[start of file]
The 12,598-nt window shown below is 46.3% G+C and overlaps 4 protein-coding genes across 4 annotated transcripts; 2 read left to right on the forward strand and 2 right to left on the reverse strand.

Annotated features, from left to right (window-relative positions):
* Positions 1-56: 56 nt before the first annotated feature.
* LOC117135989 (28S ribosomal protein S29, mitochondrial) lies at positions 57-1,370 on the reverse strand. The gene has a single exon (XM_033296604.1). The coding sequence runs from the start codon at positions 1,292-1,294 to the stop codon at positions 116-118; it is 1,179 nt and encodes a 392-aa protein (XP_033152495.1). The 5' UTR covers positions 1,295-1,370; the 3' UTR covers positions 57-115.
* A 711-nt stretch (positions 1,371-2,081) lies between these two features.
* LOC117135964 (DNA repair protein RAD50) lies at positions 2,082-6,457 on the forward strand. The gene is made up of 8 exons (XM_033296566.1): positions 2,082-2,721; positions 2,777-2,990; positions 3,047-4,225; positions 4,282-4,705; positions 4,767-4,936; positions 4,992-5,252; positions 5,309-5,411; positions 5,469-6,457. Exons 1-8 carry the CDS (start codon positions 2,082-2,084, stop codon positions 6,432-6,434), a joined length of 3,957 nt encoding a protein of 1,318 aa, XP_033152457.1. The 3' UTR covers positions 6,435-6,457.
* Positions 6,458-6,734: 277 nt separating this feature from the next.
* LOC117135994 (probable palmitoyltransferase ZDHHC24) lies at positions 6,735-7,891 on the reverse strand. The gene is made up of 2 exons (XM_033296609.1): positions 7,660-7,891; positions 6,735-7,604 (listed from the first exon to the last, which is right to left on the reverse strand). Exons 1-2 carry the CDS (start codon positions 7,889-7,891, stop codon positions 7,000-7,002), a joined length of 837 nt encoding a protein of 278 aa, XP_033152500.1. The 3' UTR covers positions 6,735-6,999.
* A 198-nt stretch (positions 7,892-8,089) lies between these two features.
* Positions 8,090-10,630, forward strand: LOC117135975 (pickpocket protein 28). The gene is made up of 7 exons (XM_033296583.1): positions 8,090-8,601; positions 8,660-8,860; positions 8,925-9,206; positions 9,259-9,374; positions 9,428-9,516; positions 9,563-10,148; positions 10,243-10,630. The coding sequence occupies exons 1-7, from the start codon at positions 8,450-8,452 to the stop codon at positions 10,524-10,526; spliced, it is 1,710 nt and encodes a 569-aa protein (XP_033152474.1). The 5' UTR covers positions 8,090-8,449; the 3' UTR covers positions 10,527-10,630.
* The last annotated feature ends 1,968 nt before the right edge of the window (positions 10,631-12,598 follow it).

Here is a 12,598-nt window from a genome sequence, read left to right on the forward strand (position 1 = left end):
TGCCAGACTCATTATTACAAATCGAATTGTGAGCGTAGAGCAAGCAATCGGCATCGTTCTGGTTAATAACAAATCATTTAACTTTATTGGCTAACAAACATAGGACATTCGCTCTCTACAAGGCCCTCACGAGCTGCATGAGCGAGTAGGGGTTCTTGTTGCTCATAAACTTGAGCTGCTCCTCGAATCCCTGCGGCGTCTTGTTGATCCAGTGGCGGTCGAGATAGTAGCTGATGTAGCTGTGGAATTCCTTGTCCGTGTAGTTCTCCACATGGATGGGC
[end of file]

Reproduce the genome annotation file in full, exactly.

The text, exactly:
The 12,598-nt window shown below is 46.3% G+C and overlaps 4 protein-coding genes across 4 annotated transcripts; 2 read left to right on the forward strand and 2 right to left on the reverse strand.

Annotated features, from left to right (window-relative positions):
* Positions 1-56: 56 nt before the first annotated feature.
* LOC117135989 (28S ribosomal protein S29, mitochondrial) lies at positions 57-1,370 on the reverse strand. The gene has a single exon (XM_033296604.1). The coding sequence runs from the start codon at positions 1,292-1,294 to the stop codon at positions 116-118; it is 1,179 nt and encodes a 392-aa protein (XP_033152495.1). The 5' UTR covers positions 1,295-1,370; the 3' UTR covers positions 57-115.
* A 711-nt stretch (positions 1,371-2,081) lies between these two features.
* LOC117135964 (DNA repair protein RAD50) lies at positions 2,082-6,457 on the forward strand. The gene is made up of 8 exons (XM_033296566.1): positions 2,082-2,721; positions 2,777-2,990; positions 3,047-4,225; positions 4,282-4,705; positions 4,767-4,936; positions 4,992-5,252; positions 5,309-5,411; positions 5,469-6,457. Exons 1-8 carry the CDS (start codon positions 2,082-2,084, stop codon positions 6,432-6,434), a joined length of 3,957 nt encoding a protein of 1,318 aa, XP_033152457.1. The 3' UTR covers positions 6,435-6,457.
* Positions 6,458-6,734: 277 nt separating this feature from the next.
* LOC117135994 (probable palmitoyltransferase ZDHHC24) lies at positions 6,735-7,891 on the reverse strand. The gene is made up of 2 exons (XM_033296609.1): positions 7,660-7,891; positions 6,735-7,604 (listed from the first exon to the last, which is right to left on the reverse strand). Exons 1-2 carry the CDS (start codon positions 7,889-7,891, stop codon positions 7,000-7,002), a joined length of 837 nt encoding a protein of 278 aa, XP_033152500.1. The 3' UTR covers positions 6,735-6,999.
* A 198-nt stretch (positions 7,892-8,089) lies between these two features.
* Positions 8,090-10,630, forward strand: LOC117135975 (pickpocket protein 28). The gene is made up of 7 exons (XM_033296583.1): positions 8,090-8,601; positions 8,660-8,860; positions 8,925-9,206; positions 9,259-9,374; positions 9,428-9,516; positions 9,563-10,148; positions 10,243-10,630. The coding sequence occupies exons 1-7, from the start codon at positions 8,450-8,452 to the stop codon at positions 10,524-10,526; spliced, it is 1,710 nt and encodes a 569-aa protein (XP_033152474.1). The 5' UTR covers positions 8,090-8,449; the 3' UTR covers positions 10,527-10,630.
* The last annotated feature ends 1,968 nt before the right edge of the window (positions 10,631-12,598 follow it).

Here is a 12,598-nt window from a genome sequence, read left to right on the forward strand (position 1 = left end):
TGCCAGACTCATTATTACAAATCGAATTGTGAGCGTAGAGCAAGCAATCGGCATCGTTCTGGTTAATAACAAATCATTTAACTTTATTGGCTAACAAACATAGGACATTCGCTCTCTACAAGGCCCTCACGAGCTGCATGAGCGAGTAGGGGTTCTTGTTGCTCATAAACTTGAGCTGCTCCTCGAATCCCTGCGGCGTCTTGTTGATCCAGTGGCGGTCGAGATAGTAGCTGATGTAGCTGTGGAATTCCTTGTCCGTGTAGTTCTCCACATGGATGGGC